On-the-fly analysis of how catalysts change during reactions to improve performance
Chemistry is a complex dance of atoms. Subtle shifts in position and shuffles of electrons break and remake chemical bonds as participants change partners. Catalysts are like molecular matchmakers that make it easier for sometimes-reluctant partners to interact.
Now scientists have a way to capture the details of chemistry choreography as it happens. The method—which relies on computers that have learned to recognize hidden signs of the steps—should help them improve the performance of catalysts to drive reactions toward desired products faster.
The method—developed by an interdisciplinary team of chemists, computational scientists, and physicists at the U.S. Department of Energy's Brookhaven National Laboratory and Stony Brook University—is described in a new paper published in the Journal of Physical Chemistry Letters. The paper demonstrates how the team used neural networks and machine learning to teach computers to decode previously inaccessible information from x-ray data, and then used that data to decipher 3-D nanoscale structures.
Decoding nanoscale structures
"The main challenge in developing catalysts is knowing how they work—so we can design better ones rationally, not by trial-and-error," said Anatoly Frenkel, leader of the research team who has a joint appointment with Brookhaven Lab's Chemistry Division and Stony Brook University's Materials Science Department. "The explanation for how catalysts work is at the level of atoms and very precise measurements of distances between them, which can change as they react. Therefore it is not so important to know the catalysts' architecture when they are made but more important to follow that as they react."
Trouble is, important reactions—those that create important industrial chemicals such as fertilizers—often take place at high temperatures and under pressure, which complicates measurement techniques. For example, x-rays can reveal some atomic-level structures by causing atoms that absorb their energy to emit electronic waves. As those waves interact with nearby atoms, they reveal their positions in a way that's similar to how distortions in ripples on the surface of a pond can reveal the presence of rocks. But the ripple pattern gets more complicated and smeared when high heat and pressure introduce disorder into the structure, thus blurring the information the waves can reveal.
So instead of relying on the "ripple pattern" of the x-ray absorption spectrum, Frenkel's group figured out a way to look into a different part of the spectrum associated with low-energy waves that are less affected by heat and disorder.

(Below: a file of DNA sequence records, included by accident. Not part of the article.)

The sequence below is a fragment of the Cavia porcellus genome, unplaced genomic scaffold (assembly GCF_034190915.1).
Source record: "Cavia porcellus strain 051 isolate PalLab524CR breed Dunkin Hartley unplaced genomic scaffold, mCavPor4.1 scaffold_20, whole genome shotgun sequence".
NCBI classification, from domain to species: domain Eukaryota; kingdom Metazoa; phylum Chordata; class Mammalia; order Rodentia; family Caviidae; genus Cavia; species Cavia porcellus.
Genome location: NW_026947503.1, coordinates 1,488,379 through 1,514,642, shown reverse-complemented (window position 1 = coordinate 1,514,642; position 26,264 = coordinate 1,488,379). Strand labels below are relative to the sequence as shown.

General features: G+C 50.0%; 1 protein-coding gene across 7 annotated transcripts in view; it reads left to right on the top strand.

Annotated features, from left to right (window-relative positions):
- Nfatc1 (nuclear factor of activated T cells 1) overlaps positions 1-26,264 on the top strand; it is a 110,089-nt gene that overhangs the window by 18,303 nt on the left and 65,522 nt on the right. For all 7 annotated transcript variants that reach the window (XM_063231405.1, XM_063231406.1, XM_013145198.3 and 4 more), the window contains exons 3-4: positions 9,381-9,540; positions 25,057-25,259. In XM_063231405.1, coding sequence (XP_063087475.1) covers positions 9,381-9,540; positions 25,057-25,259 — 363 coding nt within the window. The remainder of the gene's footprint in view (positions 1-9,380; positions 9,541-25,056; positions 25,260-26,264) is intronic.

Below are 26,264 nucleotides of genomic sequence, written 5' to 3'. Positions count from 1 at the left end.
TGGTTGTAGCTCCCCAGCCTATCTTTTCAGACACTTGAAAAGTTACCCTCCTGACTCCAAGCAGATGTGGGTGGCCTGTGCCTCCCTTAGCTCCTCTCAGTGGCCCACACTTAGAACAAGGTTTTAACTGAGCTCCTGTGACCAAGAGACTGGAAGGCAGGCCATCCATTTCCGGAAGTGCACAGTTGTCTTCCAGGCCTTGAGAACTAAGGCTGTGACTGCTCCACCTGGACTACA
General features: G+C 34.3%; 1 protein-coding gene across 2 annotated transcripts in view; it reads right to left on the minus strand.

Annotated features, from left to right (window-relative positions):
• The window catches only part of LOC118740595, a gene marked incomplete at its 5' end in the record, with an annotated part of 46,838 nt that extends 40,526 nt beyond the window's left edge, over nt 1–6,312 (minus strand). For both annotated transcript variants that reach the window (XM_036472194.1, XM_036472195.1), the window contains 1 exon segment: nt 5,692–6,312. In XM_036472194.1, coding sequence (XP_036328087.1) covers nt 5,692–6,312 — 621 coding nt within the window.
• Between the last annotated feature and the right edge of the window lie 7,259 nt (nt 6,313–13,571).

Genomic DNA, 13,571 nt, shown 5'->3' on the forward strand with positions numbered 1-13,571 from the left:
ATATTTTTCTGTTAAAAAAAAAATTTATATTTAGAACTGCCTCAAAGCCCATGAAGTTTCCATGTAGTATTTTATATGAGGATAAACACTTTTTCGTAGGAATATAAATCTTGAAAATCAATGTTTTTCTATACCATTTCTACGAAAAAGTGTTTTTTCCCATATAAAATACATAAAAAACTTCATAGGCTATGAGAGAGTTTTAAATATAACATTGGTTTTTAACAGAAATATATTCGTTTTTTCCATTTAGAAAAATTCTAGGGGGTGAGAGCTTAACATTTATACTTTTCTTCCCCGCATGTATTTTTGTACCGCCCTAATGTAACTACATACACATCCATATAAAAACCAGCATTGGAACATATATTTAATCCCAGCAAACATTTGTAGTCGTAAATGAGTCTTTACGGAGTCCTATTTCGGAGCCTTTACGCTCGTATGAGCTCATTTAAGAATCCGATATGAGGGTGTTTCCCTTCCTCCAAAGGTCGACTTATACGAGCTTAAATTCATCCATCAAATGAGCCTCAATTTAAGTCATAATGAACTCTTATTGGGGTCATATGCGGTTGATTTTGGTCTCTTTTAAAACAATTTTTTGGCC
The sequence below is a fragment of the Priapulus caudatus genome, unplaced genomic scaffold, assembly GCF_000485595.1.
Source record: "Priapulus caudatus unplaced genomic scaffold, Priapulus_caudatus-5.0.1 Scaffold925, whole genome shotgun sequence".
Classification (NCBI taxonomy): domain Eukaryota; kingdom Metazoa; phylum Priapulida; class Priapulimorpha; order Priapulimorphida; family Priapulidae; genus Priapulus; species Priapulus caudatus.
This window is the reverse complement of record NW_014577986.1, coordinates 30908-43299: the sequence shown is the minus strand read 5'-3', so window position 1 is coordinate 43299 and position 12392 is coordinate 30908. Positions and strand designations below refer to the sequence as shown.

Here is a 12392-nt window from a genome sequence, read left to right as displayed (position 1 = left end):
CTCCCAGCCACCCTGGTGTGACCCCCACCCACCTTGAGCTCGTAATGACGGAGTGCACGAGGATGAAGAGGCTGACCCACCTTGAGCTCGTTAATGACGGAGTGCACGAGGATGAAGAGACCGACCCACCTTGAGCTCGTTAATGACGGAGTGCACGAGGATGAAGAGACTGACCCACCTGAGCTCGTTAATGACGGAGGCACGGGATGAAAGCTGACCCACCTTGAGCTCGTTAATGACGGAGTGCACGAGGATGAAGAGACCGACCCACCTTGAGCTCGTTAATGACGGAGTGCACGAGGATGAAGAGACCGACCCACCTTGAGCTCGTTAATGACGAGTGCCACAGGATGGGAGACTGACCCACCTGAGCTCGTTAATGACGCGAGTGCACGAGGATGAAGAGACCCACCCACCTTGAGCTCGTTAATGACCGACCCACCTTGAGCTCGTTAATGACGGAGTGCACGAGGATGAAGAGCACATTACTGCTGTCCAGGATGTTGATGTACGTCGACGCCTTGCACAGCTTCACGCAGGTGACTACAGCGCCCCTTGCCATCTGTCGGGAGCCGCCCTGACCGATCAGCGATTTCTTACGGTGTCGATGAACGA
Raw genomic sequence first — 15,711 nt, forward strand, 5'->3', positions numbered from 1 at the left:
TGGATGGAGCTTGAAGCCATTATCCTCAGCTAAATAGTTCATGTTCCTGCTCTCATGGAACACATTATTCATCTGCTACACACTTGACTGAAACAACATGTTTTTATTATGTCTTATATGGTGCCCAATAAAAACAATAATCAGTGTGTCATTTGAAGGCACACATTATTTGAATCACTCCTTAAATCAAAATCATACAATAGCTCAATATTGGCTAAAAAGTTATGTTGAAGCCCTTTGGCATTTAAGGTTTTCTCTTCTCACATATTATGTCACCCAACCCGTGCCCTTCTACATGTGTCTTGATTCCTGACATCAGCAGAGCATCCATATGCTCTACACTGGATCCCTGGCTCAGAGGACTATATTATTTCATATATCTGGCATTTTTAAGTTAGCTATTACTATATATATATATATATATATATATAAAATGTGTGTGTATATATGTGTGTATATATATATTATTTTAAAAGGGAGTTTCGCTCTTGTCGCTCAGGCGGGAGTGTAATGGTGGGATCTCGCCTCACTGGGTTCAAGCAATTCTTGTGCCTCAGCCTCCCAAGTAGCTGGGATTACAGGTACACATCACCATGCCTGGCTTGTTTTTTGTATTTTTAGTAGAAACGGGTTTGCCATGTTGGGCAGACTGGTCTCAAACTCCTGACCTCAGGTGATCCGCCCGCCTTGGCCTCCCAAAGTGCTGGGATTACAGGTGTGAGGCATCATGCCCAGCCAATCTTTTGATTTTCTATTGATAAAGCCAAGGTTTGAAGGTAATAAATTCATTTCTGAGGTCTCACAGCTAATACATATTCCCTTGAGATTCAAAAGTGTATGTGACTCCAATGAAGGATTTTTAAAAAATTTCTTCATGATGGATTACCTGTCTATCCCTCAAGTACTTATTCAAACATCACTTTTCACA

"We realized that this part of the x-ray absorption signal contains all the needed information about the environment around the absorbing atoms," said Janis Timoshenko, a postdoctoral fellow working with Frenkel at Stony Brook and lead author on the paper. "But this information is hidden 'below the surface' in the sense that we don't have an equation to describe it, so it is much harder to interpret. We needed to decode that spectrum but we didn't have a key."
Fortunately Yuewei Lin and Shinjae Yoo of Brookhaven's Computational Science Initiative and Deyu Lu of the Center for Functional Nanomaterials (CFN) had significant experience with so-called machine learning methods. They helped the team develop a key by teaching computers to find the connections between hidden features of the absorption spectrum and structural details of the catalysts.
"Janis took these ideas and really ran with them," Frenkel said.
The team used theoretical modeling to produce simulated spectra of several hundred thousand model structures, and used those to train the computer to recognize the features of the spectrum and how they correlated with the structure.
"Then we built a neural network that was able to convert the spectrum into structures," Frenkel said.
When they tested to see if the method would work to decipher the shapes and sizes of well-defined platinum nanoparticles (using x-ray absorption spectra previously published by Frenkel and his collaborators) it did.
"This method can now be used on the fly," Frenkel said. "Once the network is constructed it takes almost no time for the structure to be obtained in any real experiment."
That means scientists studying catalysts at Brookhaven's National Synchrotron Light Source II (NSLS-II), for example, could obtain real-time structural information to decipher why a particular reaction slows down, or starts producing an unwanted product—and then tweak the reaction conditions or catalyst chemistry to achieve desired results. This would be a big improvement over waiting to analyze results after completing the experiments and then figuring out what went wrong.
In addition, this technique can process and analyze spectral signals from very low-concentration samples, and will be particularly useful at new high flux and high-energy-resolution beamlines incorporating special optics and high-throughput analysis techniques at NSLS-II.
"This will offer completely new methods of using synchrotrons for operando research," Frenkel said.